BETHLEHEM, West Bank -- The Church of the Nativity reeked of urine, dirty dishes were piled on an altar and filthy blankets strewn across the ancient stone floor, yet the basilica marking Jesus' traditional birthplace emerged largely unscathed Friday from a 39-day standoff between Israel and Palestinian gunmen.
Thirteen militiamen who had been holed up inside were flown into European exile, and 26 were released into the Gaza Strip where they were given a raucous welcome. Seventy-three Palestinian policemen and civilians were set free.
The end of the siege paved the way for an Israeli troop pullback from Bethlehem Friday evening, effectively ending the military offensive Israel launched March 29 against Palestinian militias in the West Bank.
President Bush said the end of the Bethlehem siege was a welcome sign and "should advance the prospects for resuming a political peace process."
The day's events in Bethlehem began shortly before 7 a.m., when the first of the gunmen walked through the low-slung Gate of Humility, the main door of the 4th-century basilica. The others followed, emerging into the hazy sunlight of Manger Square. Some waved or flashed victory signs, and one dropped to the ground, kneeling in Muslim prayer. Two men were carried out on stretchers.
Foreigners held out
By midmorning, all Palestinians had left the church, but the standoff was not over. Ten foreigners, who had slipped into the church May 2 in a show of solidarity with the Palestinians, refused to come out -- demanding a lawyer and insisting on holding a news conference.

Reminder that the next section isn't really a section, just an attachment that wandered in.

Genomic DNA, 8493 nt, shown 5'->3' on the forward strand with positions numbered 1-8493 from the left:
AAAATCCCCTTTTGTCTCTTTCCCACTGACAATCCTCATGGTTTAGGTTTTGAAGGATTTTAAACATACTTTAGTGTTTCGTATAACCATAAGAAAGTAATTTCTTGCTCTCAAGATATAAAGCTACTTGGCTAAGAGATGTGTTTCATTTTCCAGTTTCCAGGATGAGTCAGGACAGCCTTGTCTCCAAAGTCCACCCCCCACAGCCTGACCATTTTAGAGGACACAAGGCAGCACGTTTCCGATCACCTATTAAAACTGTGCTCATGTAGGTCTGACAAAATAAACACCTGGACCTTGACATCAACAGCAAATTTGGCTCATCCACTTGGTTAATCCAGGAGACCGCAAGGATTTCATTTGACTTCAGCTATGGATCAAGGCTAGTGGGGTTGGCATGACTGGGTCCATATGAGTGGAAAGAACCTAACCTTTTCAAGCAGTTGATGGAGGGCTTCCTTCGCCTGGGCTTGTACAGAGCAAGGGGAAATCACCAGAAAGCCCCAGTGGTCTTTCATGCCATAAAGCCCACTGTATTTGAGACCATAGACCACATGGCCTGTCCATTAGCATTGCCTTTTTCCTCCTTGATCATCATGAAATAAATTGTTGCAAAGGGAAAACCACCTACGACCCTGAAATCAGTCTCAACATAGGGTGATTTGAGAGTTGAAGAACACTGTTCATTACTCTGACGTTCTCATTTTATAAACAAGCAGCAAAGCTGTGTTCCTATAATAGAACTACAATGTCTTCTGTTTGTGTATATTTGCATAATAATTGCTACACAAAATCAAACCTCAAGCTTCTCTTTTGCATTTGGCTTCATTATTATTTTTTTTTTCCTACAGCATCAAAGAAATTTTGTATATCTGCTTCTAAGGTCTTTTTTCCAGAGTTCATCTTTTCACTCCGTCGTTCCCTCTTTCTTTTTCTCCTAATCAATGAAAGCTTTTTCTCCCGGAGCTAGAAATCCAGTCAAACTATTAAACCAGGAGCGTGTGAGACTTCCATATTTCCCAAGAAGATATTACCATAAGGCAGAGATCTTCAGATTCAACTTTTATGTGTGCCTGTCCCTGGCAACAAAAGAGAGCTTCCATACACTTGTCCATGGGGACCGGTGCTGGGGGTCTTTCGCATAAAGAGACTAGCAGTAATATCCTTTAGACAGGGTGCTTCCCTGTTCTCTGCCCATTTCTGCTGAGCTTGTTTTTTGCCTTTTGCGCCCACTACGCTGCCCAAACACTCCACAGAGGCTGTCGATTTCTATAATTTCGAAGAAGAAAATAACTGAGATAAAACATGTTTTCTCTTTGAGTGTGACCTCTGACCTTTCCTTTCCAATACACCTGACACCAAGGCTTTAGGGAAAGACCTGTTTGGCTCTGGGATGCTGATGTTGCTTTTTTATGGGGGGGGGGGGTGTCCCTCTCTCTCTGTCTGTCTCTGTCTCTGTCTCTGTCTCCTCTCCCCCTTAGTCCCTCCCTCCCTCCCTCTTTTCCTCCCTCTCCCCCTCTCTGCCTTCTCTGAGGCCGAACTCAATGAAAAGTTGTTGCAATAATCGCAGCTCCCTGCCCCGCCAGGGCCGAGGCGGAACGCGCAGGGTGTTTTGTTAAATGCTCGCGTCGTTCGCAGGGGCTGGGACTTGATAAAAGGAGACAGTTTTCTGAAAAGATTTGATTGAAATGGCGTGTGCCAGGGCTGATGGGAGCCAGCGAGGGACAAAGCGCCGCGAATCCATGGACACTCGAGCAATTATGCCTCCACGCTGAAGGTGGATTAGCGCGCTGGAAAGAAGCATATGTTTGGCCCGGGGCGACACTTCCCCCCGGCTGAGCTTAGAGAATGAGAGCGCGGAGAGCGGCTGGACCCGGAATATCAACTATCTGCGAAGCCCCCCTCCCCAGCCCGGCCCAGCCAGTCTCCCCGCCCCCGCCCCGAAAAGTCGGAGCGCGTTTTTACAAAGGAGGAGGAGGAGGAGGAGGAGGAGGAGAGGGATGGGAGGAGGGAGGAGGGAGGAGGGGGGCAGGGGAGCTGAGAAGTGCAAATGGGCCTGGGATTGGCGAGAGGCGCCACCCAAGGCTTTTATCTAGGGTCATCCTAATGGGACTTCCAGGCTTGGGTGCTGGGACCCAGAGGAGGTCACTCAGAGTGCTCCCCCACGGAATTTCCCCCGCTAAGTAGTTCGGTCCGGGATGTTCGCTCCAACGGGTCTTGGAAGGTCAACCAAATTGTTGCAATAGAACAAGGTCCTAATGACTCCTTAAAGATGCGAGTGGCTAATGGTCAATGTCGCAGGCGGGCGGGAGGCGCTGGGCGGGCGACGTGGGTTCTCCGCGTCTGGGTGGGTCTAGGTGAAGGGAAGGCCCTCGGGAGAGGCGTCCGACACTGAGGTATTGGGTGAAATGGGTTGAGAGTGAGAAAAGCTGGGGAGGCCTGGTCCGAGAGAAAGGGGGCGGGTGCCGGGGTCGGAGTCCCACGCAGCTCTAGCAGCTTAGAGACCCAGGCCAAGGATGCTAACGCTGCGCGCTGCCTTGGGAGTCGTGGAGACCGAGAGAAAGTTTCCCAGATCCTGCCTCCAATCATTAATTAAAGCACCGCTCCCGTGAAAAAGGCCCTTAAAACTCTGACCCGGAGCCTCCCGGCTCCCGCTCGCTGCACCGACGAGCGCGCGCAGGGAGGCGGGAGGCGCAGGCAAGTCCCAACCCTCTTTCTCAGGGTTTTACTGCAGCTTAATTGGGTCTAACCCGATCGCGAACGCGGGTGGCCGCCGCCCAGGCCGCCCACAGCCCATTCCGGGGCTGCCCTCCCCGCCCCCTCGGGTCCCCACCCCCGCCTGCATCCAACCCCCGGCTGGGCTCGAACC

Israeli riot police later entered the compound and removed them by force, with the approval of exasperated priests. The 10, including four Americans, were detained ahead of deportation.
Journalists touring the basilica, one of Christianity's holiest shrines, saw two wooden altars in the Armenian section and a marble baptismal covered with leftover food and dirty dishes.
The stone floor was strewn with dirty blankets and mattresses, lighters, sunglasses, a toothpaste tube, a bottle of aftershave, plastic bags, cigarette butts, a comb and large cooking pots. A stove and gas canisters for cooking stood to one side of the central aisle.
Those inside the church had complained the Israelis occasionally cut the water supply and that water was scarce during the siege. There were no toilets inside the basilica and to get to facilities elsewhere required crossing an open courtyard, with the risk of Israeli sniper-fire.
The panes of several arched windows near the ceiling were broken, but there appeared to be no other damage. A 12th-century mosaic near the ceiling, which one priest had said was hit by bullets, appeared in good condition.
The small birth grotto, a few steps below the basilica, was in pristine condition. Priests said some gunmen and foreigners had initially slept there because it was the warmest spot, but agreed to leave so clergy could conduct daily services there.
One priest complained the foreigners had desecrated the church by smoking and drinking alcohol.